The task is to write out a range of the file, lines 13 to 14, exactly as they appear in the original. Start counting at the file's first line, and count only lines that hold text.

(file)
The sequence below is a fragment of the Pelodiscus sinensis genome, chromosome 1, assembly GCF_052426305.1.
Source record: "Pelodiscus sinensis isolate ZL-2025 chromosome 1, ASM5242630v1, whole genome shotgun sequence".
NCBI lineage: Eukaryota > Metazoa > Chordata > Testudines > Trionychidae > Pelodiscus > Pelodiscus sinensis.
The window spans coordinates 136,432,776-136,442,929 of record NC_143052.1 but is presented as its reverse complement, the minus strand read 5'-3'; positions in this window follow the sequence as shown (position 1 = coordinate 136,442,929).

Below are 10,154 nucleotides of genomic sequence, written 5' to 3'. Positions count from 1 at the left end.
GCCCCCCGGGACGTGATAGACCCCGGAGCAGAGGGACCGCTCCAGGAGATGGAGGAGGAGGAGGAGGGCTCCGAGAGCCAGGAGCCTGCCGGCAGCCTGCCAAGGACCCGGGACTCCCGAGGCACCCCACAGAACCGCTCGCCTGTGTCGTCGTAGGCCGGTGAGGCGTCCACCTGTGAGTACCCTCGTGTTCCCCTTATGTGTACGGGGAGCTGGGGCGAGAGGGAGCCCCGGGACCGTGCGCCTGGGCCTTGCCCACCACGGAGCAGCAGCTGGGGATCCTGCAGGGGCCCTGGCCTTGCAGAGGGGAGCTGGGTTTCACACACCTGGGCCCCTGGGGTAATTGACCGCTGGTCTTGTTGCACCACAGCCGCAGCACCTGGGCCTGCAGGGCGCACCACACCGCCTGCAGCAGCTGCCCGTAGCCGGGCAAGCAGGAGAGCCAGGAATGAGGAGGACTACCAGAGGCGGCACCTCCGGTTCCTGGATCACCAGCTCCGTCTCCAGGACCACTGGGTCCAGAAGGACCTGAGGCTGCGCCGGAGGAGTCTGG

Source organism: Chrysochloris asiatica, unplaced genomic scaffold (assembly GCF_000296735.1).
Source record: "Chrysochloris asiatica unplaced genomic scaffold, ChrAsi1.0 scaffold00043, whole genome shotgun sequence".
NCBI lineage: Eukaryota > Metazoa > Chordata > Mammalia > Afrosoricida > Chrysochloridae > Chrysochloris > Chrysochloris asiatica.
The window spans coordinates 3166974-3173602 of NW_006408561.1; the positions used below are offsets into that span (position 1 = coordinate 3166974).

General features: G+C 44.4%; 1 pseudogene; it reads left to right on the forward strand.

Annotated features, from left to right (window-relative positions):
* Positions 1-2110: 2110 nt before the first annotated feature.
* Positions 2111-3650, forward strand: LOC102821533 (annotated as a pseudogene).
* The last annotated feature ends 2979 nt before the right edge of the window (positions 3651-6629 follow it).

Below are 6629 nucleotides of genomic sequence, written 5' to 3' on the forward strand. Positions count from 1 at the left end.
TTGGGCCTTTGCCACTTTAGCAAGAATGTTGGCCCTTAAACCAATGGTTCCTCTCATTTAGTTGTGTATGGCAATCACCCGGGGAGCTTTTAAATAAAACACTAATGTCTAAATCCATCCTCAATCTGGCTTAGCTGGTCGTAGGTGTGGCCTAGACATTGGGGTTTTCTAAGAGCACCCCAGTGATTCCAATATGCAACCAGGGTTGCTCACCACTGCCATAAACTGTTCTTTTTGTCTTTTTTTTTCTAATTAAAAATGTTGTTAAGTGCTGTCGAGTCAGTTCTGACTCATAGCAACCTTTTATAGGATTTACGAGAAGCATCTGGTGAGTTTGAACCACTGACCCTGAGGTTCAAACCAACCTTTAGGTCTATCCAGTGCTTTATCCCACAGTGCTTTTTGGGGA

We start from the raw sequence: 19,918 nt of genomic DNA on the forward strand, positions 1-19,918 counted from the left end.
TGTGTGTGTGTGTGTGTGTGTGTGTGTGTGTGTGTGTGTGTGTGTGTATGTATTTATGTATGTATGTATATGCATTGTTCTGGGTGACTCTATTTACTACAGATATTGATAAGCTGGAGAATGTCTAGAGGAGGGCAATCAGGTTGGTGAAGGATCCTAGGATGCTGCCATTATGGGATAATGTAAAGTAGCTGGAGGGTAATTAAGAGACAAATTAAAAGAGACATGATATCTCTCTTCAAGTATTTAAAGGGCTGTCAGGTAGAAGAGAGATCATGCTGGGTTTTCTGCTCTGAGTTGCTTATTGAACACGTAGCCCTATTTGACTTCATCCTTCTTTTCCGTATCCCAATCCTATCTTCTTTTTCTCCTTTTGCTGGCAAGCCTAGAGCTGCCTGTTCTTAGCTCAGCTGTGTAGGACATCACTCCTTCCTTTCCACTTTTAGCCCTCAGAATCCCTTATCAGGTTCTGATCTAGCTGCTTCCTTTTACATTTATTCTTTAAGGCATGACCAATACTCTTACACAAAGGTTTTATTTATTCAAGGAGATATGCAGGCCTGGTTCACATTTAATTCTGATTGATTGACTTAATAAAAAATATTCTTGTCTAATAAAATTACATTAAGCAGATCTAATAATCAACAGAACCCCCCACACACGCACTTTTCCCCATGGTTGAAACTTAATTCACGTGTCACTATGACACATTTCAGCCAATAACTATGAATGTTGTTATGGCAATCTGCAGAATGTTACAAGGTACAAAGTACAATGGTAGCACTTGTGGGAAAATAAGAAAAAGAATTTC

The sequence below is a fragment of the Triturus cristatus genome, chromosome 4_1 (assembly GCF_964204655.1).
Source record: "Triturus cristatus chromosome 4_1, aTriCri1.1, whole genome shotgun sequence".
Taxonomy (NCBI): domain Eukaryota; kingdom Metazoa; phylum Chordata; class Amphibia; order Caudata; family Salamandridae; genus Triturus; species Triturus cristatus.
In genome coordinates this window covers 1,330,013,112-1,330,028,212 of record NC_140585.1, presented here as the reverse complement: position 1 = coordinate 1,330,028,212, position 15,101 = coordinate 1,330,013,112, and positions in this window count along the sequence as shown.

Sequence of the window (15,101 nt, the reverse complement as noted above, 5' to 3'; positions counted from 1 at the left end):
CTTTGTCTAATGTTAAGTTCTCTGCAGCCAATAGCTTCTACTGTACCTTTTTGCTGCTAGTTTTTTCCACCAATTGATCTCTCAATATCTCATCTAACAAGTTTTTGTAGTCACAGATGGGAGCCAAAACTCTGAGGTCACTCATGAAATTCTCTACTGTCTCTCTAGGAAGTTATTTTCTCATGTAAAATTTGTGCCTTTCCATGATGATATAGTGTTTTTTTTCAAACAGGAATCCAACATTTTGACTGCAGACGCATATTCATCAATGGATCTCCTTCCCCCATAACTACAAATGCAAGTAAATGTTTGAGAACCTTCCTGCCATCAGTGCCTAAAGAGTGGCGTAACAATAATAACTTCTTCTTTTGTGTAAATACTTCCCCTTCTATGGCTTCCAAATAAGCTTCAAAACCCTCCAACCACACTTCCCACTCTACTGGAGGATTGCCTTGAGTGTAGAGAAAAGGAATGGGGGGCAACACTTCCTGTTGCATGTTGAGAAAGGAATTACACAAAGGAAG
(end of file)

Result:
* Positions 1-2110: 2110 nt before the first annotated feature.
* Positions 2111-3650, forward strand: LOC102821533 (annotated as a pseudogene).